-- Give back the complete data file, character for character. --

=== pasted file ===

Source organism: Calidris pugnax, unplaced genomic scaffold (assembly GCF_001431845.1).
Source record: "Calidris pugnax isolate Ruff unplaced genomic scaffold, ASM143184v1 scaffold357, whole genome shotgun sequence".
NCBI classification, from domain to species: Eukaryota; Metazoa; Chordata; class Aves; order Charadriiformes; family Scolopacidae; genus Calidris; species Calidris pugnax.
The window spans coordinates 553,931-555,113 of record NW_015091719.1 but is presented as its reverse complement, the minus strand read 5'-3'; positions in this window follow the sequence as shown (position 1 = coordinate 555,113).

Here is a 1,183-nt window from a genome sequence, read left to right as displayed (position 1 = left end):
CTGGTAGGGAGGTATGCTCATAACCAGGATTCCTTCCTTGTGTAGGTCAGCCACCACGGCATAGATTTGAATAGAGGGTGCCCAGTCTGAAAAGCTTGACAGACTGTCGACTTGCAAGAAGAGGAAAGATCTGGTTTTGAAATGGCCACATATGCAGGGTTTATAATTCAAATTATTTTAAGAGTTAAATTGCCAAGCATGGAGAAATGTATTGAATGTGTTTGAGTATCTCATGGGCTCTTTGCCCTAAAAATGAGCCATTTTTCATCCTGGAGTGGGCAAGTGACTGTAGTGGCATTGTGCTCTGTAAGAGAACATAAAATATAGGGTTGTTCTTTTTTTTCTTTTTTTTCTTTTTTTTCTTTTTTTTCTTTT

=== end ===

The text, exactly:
Source organism: Calidris pugnax, unplaced genomic scaffold (assembly GCF_001431845.1).
Source record: "Calidris pugnax isolate Ruff unplaced genomic scaffold, ASM143184v1 scaffold357, whole genome shotgun sequence".
NCBI classification, from domain to species: Eukaryota; Metazoa; Chordata; class Aves; order Charadriiformes; family Scolopacidae; genus Calidris; species Calidris pugnax.
The window spans coordinates 553,931-555,113 of record NW_015091719.1 but is presented as its reverse complement, the minus strand read 5'-3'; positions in this window follow the sequence as shown (position 1 = coordinate 555,113).

Here is a 1,183-nt window from a genome sequence, read left to right as displayed (position 1 = left end):
CTGGTAGGGAGGTATGCTCATAACCAGGATTCCTTCCTTGTGTAGGTCAGCCACCACGGCATAGATTTGAATAGAGGGTGCCCAGTCTGAAAAGCTTGACAGACTGTCGACTTGCAAGAAGAGGAAAGATCTGGTTTTGAAATGGCCACATATGCAGGGTTTATAATTCAAATTATTTTAAGAGTTAAATTGCCAAGCATGGAGAAATGTATTGAATGTGTTTGAGTATCTCATGGGCTCTTTGCCCTAAAAATGAGCCATTTTTCATCCTGGAGTGGGCAAGTGACTGTAGTGGCATTGTGCTCTGTAAGAGAACATAAAATATAGGGTTGTTCTTTTTTTTCTTTTTTTTCTTTTTTTTCTTTTTTTTCTTTT